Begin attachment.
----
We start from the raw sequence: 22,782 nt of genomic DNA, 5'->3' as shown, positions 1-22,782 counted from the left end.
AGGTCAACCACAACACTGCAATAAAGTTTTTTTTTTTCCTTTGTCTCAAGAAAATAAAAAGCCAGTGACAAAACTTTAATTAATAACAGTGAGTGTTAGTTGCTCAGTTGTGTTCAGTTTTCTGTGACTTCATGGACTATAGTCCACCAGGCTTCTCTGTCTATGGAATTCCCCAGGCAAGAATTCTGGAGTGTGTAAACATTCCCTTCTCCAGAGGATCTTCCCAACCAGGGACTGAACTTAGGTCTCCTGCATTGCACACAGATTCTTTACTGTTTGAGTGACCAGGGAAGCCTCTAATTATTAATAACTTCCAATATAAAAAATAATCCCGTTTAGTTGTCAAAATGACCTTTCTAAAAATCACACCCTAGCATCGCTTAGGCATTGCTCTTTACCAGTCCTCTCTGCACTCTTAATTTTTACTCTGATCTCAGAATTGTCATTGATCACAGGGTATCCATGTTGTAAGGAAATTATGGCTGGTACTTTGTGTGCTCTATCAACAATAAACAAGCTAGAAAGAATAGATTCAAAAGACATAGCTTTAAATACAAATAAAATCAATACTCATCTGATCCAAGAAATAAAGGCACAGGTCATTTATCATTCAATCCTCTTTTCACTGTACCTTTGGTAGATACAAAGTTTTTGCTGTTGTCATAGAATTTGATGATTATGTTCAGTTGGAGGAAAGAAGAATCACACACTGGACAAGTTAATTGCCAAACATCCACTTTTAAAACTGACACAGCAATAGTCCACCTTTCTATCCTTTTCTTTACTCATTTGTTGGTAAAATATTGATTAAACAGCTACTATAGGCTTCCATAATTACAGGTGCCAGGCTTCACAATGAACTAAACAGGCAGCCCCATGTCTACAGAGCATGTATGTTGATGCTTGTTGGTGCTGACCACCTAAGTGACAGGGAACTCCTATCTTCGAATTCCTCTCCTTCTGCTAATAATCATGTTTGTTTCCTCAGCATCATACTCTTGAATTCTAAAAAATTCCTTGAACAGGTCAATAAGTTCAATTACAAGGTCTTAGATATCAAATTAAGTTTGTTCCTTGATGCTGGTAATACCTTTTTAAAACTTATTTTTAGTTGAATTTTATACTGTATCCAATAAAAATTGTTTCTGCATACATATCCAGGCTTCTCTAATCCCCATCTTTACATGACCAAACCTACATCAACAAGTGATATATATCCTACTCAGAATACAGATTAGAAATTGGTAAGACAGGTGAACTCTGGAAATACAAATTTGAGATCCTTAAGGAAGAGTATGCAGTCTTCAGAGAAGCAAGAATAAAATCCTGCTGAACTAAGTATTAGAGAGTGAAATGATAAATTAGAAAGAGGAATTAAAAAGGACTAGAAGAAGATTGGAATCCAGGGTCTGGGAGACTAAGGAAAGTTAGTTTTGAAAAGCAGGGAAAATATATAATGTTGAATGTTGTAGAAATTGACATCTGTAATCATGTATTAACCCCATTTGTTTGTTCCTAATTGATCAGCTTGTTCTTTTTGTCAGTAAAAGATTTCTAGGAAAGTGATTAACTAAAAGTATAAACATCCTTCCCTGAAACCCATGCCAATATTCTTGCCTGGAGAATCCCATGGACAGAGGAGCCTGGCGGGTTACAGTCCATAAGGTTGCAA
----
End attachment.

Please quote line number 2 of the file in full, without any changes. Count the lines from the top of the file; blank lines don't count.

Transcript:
AGGTCAACCACAACACTGCAATAAAGTTTTTTTTTTTCCTTTGTCTCAAGAAAATAAAAAGCCAGTGACAAAACTTTAATTAATAACAGTGAGTGTTAGTTGCTCAGTTGTGTTCAGTTTTCTGTGACTTCATGGACTATAGTCCACCAGGCTTCTCTGTCTATGGAATTCCCCAGGCAAGAATTCTGGAGTGTGTAAACATTCCCTTCTCCAGAGGATCTTCCCAACCAGGGACTGAACTTAGGTCTCCTGCATTGCACACAGATTCTTTACTGTTTGAGTGACCAGGGAAGCCTCTAATTATTAATAACTTCCAATATAAAAAATAATCCCGTTTAGTTGTCAAAATGACCTTTCTAAAAATCACACCCTAGCATCGCTTAGGCATTGCTCTTTACCAGTCCTCTCTGCACTCTTAATTTTTACTCTGATCTCAGAATTGTCATTGATCACAGGGTATCCATGTTGTAAGGAAATTATGGCTGGTACTTTGTGTGCTCTATCAACAATAAACAAGCTAGAAAGAATAGATTCAAAAGACATAGCTTTAAATACAAATAAAATCAATACTCATCTGATCCAAGAAATAAAGGCACAGGTCATTTATCATTCAATCCTCTTTTCACTGTACCTTTGGTAGATACAAAGTTTTTGCTGTTGTCATAGAATTTGATGATTATGTTCAGTTGGAGGAAAGAAGAATCACACACTGGACAAGTTAATTGCCAAACATCCACTTTTAAAACTGACACAGCAATAGTCCACCTTTCTATCCTTTTCTTTACTCATTTGTTGGTAAAATATTGATTAAACAGCTACTATAGGCTTCCATAATTACAGGTGCCAGGCTTCACAATGAACTAAACAGGCAGCCCCATGTCTACAGAGCATGTATGTTGATGCTTGTTGGTGCTGACCACCTAAGTGACAGGGAACTCCTATCTTCGAATTCCTCTCCTTCTGCTAATAATCATGTTTGTTTCCTCAGCATCATACTCTTGAATTCTAAAAAATTCCTTGAACAGGTCAATAAGTTCAATTACAAGGTCTTAGATATCAAATTAAGTTTGTTCCTTGATGCTGGTAATACCTTTTTAAAACTTATTTTTAGTTGAATTTTATACTGTATCCAATAAAAATTGTTTCTGCATACATATCCAGGCTTCTCTAATCCCCATCTTTACATGACCAAACCTACATCAACAAGTGATATATATCCTACTCAGAATACAGATTAGAAATTGGTAAGACAGGTGAACTCTGGAAATACAAATTTGAGATCCTTAAGGAAGAGTATGCAGTCTTCAGAGAAGCAAGAATAAAATCCTGCTGAACTAAGTATTAGAGAGTGAAATGATAAATTAGAAAGAGGAATTAAAAAGGACTAGAAGAAGATTGGAATCCAGGGTCTGGGAGACTAAGGAAAGTTAGTTTTGAAAAGCAGGGAAAATATATAATGTTGAATGTTGTAGAAATTGACATCTGTAATCATGTATTAACCCCATTTGTTTGTTCCTAATTGATCAGCTTGTTCTTTTTGTCAGTAAAAGATTTCTAGGAAAGTGATTAACTAAAAGTATAAACATCCTTCCCTGAAACCCATGCCAATATTCTTGCCTGGAGAATCCCATGGACAGAGGAGCCTGGCGGGTTACAGTCCATAAGGTTGCAA